BILL TO BAN PLASTIC STRAWS HELD IN COMMITTEE

BILL TO BAN PLASTIC STRAWS HELD IN COMMITTEE

BILL TO BAN PLASTIC STRAWS HELD IN COMMITTEE

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ST. THOMAS- Members of the Committee on Government Affairs, Veterans, Energy and Environmental Protection Consumer Affairs an Culture chaired by Sen. Sammuel Sanes, held a meeting at the Capitol Building on Wednesday and voted to hold in committee Bill No. 32-0220 to extend the ban on plastic bags to include disposable drinking straws and to allow the sale of reusable drinking straws.

“Banning plastic straws is not the only way to save the environment. However, it is a step forward. Our quality of life is related to how we manage our waste. I have engaged in numerous beach clean-ups, and the plastic straws are the hardest to clean up,” said Sen. Janelle Sarauw, Sponsor of the bill. “We have to educate the community on the long-term effects that plastic straws have on the environment.”

According to the study of National Park Service and Clemson University collaborated with the NOAA Marine Debris Program to collect and analyze beach sediments and found that the V.I. National Park had the highest rate of microplastics; totaling 444 pieces of microplastics per kg of sand.

“Can you expound on microplastics?” asked Sen. Marvin Blyden. In response, Kitty Edwards, Education & Outreach Coordinator for the Coastal Zone Management Division of the Department of Planning and Natural Resources (DPNR) said, “As plastics spend time outside they slowly break-up into smaller pieces called microplastics that marine life can mistake for food; sometimes with fatal results.”

Sen. Tregenza Roach inquired about alternatives to plastic straws. Harith Wickerman, President of Island Green Living Association, stated that compostable straws or paper straws made with the environmentally friendly material, reusable straws made of metal, glass or bamboo and Lolistraw which is an edible drinking straw made from seaweed.

“How will businesses absorb the cost of using alternative straws?” asked Sen. Janette Millin Young? Edwards stated that the upside to this measure is that straw replacements are not a necessity. Straws are a luxury item. Businesses do not have to replace them. Sen. Sanes stated that for some people with medical challenges may need to drink out of a straw.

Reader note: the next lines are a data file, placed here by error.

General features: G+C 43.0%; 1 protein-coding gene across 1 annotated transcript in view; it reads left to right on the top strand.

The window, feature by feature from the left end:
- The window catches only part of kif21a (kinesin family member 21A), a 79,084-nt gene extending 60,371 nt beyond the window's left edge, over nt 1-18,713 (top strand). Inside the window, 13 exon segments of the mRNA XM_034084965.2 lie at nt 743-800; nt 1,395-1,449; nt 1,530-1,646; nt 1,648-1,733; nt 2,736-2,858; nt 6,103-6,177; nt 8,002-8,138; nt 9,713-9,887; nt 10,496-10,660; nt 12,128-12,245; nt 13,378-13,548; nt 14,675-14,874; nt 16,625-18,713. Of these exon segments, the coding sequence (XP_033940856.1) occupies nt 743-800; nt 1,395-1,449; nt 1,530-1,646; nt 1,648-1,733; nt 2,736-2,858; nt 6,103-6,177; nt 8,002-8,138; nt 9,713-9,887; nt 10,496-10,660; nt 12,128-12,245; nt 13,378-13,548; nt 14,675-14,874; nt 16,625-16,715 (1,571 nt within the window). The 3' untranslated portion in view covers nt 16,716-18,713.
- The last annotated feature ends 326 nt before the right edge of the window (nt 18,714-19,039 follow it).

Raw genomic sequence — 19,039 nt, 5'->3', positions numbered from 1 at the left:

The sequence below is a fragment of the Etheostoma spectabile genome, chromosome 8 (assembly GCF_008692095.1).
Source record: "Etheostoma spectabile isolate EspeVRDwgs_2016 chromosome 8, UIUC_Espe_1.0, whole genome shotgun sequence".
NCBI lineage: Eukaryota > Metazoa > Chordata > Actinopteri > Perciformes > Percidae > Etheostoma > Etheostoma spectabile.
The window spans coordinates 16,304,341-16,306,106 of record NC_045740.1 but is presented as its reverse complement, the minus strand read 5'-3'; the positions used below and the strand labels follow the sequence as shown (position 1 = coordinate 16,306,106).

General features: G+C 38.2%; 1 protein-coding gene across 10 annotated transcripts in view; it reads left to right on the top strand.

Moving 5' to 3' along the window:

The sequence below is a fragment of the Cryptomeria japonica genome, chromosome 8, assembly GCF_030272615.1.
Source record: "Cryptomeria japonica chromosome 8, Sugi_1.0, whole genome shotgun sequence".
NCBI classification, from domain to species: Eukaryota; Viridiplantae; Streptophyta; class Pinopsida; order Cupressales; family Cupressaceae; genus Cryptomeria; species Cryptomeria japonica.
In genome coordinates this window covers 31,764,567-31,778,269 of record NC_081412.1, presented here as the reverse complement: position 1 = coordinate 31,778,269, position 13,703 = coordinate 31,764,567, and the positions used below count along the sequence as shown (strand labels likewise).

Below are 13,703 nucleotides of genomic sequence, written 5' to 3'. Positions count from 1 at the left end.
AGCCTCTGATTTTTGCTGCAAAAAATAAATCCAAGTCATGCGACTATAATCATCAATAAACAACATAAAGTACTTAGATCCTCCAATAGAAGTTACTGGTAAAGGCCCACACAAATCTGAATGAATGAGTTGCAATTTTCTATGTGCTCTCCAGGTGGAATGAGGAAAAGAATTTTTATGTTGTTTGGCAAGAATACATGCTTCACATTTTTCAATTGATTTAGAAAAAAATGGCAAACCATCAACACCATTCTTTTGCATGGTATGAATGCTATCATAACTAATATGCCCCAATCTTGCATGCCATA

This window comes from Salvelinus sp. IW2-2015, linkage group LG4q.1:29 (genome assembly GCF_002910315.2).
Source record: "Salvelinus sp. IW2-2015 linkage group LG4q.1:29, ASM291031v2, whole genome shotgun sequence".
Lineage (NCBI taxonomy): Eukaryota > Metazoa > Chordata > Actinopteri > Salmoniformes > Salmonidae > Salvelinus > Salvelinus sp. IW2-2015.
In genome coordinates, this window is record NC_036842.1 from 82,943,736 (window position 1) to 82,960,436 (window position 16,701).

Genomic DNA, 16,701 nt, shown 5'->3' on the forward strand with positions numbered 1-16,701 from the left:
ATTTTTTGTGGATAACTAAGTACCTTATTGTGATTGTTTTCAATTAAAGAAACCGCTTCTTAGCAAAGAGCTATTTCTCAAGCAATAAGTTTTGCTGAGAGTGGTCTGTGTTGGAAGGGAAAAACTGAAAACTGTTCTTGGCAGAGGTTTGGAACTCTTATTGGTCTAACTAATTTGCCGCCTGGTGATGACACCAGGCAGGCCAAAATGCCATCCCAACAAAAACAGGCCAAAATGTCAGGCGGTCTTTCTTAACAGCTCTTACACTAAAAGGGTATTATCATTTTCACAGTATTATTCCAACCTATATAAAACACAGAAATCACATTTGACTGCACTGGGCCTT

Lawmakers stated that amendments are necessary for this measure to ensure consumers are not adversely affected. Sen. Roach said, “Businesses may save money by not buying straws, but it can create a financial burden for consumers who will not see a change in the price of products and services. The consumer may have to pay for straw if they want one. This problem is similar to the plastic bag ban.” Co-Sponsor of the Bill Sen. Myron Jackson added that this is a concern because the intent of this bill is not supposed to become a financial burden to consumers.

Separately, senators also received testimony on Bill No. 32-0062 - An Act amending title 12 Virgin Islands Code, by adding a chapter 3A establishing the Community and Heritage Tree Law of the Virgin Islands.

“This legislation intends to maintain public trees, establish a Virgin Islands Tree Board, and pruning or removal of trees that are hazardous to the environment. It also provides a guide to have an urban forest in planting trees on the roadside,” said Sen. Jackson, Sponsor of the Bill.

Sean Krigger, Acting Director and Deputy State Historic Preservation Officer for the V.I. Historic Preservation Office of DPNR offered recommended changes to the measure. “The Department requests that clarification on what the assistance of enforcement to the Department of Agriculture under the provision of the bill or to remove Section 145 “Enforcement” subsection (b) which requires the Territorial Forester to request assistance from DPNR in the enforcement chapter.”

Similarly, Commissioner Carlos Robles of the V.I. Department of Agriculture (VIDOA) stated that amendments to the bill are necessary because DOA cannot sustain fiscal responsibility. “The bill as proposed places the responsibility for determining the funding amount on VIDOA and this is a challenge. We are willing to work with the Governor’s staff, the Office of Management and Budget, the Dept. of Finance and this body to accomplish this mandate.”

Senators present are Sammuel Sanes, Janelle Sarauw, Janette Millin Young, Myron Jackson, Tregenza Roach, and Marvin Blyden.  Photos: http://www.legvi.org/committeemeetings/Media                                           ### 

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